When Thom Petersen took the reins of the Minnesota Department of Agriculture in January, he made it his goal to visit at least one farm in the state each week.
Other state department heads are getting out to rural Minnesota, too. Being on the road was a directive posed to them by Gov. Tim Walz.
“One of the things were talking about is making government more responsive to you,” he said at Farmfest Aug. 6, introducing a panel representing 10 of the 24 state agencies – from the Department of Revenue to the Department of Housing.
Petersen said his charge is to better support farmers in a challenging time. Part of that is working across state agencies to address rural issues.
Safety is one major focus, pointed out Minnesota Department of Transportation Commissioner Margaret Anderson Kelliher. The state’s new hands-free law, which as of Aug. 1 makes it illegal to use a cell phone not in hands-free mode while driving, is especially important on rural roads, she said.
MNDOT is also testing new road deicing methods that use agricultural products.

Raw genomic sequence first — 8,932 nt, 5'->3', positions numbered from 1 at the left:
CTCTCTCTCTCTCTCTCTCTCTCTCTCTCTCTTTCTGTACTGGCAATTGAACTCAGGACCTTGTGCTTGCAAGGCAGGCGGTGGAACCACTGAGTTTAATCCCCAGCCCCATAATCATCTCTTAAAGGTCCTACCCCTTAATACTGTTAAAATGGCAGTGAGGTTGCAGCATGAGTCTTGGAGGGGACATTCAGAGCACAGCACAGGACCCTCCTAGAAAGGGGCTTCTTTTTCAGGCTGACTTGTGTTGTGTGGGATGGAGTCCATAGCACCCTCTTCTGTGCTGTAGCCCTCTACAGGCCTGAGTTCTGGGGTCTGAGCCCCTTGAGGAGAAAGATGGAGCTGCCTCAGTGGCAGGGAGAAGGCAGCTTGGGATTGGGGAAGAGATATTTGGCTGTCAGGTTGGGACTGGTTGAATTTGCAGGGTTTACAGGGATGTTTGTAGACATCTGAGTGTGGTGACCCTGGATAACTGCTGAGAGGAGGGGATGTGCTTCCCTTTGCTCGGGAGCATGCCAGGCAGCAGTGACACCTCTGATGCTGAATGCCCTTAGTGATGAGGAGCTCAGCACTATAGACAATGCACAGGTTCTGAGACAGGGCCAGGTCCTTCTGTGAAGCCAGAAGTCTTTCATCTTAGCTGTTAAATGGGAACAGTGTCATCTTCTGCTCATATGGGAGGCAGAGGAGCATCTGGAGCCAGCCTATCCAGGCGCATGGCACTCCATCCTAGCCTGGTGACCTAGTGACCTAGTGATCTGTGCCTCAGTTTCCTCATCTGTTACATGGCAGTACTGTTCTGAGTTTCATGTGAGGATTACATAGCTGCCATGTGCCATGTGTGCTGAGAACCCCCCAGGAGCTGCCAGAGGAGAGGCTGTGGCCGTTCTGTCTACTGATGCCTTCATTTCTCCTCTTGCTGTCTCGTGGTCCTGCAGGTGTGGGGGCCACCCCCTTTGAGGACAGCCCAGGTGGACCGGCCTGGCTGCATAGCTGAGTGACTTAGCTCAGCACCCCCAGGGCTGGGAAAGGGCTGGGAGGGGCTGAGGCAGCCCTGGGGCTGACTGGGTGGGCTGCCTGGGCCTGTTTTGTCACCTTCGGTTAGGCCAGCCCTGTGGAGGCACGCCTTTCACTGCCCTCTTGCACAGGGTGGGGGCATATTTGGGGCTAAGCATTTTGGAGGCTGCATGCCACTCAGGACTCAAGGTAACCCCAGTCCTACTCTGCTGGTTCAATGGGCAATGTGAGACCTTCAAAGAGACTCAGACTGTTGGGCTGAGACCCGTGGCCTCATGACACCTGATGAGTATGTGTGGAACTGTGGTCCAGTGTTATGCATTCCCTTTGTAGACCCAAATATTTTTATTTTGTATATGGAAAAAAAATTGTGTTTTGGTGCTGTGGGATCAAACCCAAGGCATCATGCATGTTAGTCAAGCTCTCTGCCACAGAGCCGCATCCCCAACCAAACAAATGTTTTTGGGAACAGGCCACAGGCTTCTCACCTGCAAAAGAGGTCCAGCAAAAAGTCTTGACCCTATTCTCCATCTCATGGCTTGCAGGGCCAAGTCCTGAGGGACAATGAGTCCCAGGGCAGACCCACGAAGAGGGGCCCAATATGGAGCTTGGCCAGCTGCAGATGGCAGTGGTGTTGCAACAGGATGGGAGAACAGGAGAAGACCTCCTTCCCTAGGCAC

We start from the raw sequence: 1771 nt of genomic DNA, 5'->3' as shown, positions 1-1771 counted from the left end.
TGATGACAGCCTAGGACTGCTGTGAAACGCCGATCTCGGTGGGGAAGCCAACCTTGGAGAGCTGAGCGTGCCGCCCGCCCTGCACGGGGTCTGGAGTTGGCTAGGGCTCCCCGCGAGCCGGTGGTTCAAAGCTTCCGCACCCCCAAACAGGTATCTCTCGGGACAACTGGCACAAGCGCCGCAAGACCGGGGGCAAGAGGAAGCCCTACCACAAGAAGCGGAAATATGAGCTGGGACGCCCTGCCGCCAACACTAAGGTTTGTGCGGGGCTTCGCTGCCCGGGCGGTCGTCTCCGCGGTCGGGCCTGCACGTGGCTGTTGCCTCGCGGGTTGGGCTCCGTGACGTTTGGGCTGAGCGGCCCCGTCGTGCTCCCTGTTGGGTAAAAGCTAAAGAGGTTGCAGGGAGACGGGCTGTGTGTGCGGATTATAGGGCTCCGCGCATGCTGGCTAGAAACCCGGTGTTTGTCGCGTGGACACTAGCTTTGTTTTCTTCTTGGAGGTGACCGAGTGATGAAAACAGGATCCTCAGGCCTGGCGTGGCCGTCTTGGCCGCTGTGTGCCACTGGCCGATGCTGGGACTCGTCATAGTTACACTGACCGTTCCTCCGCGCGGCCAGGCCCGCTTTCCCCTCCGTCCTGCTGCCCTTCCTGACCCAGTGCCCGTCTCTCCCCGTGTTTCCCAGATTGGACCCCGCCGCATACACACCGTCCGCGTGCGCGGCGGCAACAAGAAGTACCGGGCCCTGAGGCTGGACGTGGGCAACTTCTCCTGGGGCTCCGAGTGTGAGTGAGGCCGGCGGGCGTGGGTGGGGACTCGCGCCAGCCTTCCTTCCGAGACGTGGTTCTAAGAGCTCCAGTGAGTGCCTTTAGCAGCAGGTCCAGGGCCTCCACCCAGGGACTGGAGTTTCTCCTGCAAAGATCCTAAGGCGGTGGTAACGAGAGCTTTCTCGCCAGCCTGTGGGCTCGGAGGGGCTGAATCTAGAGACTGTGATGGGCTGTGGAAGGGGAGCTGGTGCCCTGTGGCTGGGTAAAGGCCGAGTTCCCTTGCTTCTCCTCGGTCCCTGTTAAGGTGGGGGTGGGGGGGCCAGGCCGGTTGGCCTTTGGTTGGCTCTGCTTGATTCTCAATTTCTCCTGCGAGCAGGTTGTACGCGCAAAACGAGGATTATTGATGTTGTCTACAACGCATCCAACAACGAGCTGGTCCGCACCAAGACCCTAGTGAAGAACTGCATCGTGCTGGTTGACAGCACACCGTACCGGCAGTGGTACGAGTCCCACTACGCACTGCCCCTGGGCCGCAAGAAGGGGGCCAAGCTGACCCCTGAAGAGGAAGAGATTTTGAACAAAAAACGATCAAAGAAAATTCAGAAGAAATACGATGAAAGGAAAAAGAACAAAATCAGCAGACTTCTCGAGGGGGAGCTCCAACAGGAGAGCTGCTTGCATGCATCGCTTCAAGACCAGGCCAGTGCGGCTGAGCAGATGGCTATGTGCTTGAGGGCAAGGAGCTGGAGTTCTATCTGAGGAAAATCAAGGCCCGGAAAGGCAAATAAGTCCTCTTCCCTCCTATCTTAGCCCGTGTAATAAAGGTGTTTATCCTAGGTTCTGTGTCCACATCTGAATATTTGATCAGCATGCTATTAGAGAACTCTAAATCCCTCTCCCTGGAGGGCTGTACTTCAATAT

“That has value added for Minnesota,” she said.
The Department of Housing is working to invest in new construction and maintain houses in small communities, said assistant commissioner Ryan Baumtrog. The state is dedicating some funding this fall for housing in communities of less than 15,000 people.
“Farms need workers and workers need housing,” he said.
The Department of Health works with agriculture in a number of ways – from helping provide safe drinking water and promoting indoor air quality free of mold and radon. The department also works to promote farmers markets.
“It’s a way for us to socially connect an bring purpose to our lives outside of our usual daily activities,” said Courtney Baechler, assistant commissioner at the Department of Health.
With that, her department and several departments are keyed into the health issues that come with stress on the farm. Baechler is a cardiologist, and she pointed out that a third of all heart disease is caused by stress and mental health challenges.
Knowing that, she said the health department is doing more than working to provide access to counseling, but also aims to rally around communities to make them more resilient.
How to deal with farm stress is a question Petersen gets often, he said. Programs set up for the 1980s farm crisis are still helping people, he said, noting farm advocate and mediation programs. Increased funding will help them serve more farmers this year.
“There’s help there at department if you need it,” Petersen said.